Following the discovery of oil in Bahrain in 1932, the Al-Khalifa’s were able to steer a course of rapid modernisation that was a beacon for other countries in the region to follow well into the 1970s and ’80s.

Throughout this time, Britain sustained a close friendship with Bahrain. The Royal Navy established a base at the port of Mina Salman in 1935, and maintained a presence in Bahrain after it attained independence in 1971. RAF tornadoes that played a critical role in the liberation of Kuwait in 1991 took off from the Kingdom.

I was recently in Bahrain and found it impossible not to be struck by the huge sense of warmth and affection Bahrainis feel for the historic relationship they share with Britain.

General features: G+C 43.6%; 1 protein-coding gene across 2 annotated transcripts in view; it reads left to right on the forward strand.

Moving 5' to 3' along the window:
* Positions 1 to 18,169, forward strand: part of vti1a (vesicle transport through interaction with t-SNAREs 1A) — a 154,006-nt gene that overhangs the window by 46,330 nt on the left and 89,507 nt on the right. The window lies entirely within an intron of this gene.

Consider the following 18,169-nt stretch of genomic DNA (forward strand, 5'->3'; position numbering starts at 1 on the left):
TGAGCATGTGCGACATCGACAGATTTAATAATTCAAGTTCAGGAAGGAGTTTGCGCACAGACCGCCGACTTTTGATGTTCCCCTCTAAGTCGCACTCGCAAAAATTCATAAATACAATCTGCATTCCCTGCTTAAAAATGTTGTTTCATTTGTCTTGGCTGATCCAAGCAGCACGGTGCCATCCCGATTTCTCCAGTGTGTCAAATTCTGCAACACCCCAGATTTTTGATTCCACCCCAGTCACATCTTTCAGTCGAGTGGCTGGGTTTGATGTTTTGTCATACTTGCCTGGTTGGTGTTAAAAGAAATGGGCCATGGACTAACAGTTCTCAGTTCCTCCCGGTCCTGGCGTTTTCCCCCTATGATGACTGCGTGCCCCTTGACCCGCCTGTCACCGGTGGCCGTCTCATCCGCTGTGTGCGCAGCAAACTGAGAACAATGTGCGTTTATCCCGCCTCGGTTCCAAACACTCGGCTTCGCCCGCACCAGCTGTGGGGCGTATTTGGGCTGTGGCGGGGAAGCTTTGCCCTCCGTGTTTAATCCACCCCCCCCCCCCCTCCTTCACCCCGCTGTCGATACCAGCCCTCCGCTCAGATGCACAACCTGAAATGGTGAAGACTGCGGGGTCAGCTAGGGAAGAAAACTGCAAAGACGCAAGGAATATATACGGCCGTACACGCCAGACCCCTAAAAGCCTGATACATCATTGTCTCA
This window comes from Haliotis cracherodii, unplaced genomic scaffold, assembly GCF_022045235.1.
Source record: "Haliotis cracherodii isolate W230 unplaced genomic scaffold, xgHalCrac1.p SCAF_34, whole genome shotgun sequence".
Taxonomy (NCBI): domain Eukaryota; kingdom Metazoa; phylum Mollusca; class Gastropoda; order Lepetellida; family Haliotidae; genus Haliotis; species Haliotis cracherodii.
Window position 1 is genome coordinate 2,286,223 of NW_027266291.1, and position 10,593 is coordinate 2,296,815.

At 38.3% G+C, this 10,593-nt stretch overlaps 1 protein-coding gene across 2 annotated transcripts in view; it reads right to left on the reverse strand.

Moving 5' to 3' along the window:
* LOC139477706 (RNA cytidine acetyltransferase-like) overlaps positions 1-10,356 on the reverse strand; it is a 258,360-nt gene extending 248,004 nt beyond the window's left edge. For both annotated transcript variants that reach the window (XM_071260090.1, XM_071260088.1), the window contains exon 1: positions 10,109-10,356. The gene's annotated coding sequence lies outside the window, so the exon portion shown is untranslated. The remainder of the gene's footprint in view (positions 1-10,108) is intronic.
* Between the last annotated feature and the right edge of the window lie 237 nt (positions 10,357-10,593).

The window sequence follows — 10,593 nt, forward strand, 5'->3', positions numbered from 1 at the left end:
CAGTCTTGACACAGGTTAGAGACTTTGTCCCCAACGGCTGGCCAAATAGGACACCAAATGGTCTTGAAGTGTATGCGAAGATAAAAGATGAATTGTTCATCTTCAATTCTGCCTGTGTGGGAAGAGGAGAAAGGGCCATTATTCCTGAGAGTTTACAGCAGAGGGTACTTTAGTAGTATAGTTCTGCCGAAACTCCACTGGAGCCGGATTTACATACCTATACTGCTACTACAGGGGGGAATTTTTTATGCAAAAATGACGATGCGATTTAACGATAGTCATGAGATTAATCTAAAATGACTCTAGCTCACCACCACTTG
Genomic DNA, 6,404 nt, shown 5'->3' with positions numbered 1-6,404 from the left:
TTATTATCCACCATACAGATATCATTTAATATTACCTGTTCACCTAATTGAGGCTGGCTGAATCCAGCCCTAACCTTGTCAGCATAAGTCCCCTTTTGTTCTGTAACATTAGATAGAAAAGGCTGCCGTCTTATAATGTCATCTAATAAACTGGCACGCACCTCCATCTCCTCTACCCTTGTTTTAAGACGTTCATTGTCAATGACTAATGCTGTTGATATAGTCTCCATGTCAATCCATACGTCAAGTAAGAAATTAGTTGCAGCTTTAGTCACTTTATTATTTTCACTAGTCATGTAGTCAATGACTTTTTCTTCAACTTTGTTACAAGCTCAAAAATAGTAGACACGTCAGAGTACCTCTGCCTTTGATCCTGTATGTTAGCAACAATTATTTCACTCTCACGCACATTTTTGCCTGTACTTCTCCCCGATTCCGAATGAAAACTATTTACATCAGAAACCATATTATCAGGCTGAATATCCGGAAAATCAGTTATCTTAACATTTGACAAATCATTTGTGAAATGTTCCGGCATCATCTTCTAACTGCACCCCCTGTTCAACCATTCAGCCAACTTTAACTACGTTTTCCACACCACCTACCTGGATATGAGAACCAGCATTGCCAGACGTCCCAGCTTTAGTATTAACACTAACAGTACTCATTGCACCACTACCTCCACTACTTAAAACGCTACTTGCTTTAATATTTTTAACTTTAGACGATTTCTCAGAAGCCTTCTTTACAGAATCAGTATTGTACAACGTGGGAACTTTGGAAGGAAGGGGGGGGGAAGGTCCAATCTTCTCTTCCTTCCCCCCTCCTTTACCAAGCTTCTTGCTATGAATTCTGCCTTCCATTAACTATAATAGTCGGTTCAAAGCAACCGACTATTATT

In July 2011, Bahrain responded to the waves of criticism it received, by taking the constructive decision to commission an independent inquiry (BICI) to look at abuses committed during the protests – the first time that any government in the region had set up an international investigation into allegations of state abuse – and recommend legal and policy changes in the Kingdom.

The inquiry found the authorities to be severely at fault – confirming the use of excessive force and torture by Bahraini officials – and reforms were proposed.

Over the last six years, many of the BICI proposals have been enacted, with the Kingdom taking important steps to reform its police force, prison service, and judicial and political systems.

A new police code of conduct, for example, has been introduced based on international best practice. Constitutional amendments have given the Council of Representatives – the lower house of the Bahraini National Assembly – increased authority and strengthened their supervisory role over the work of the Cabinet – the chief executive body appointed by the King.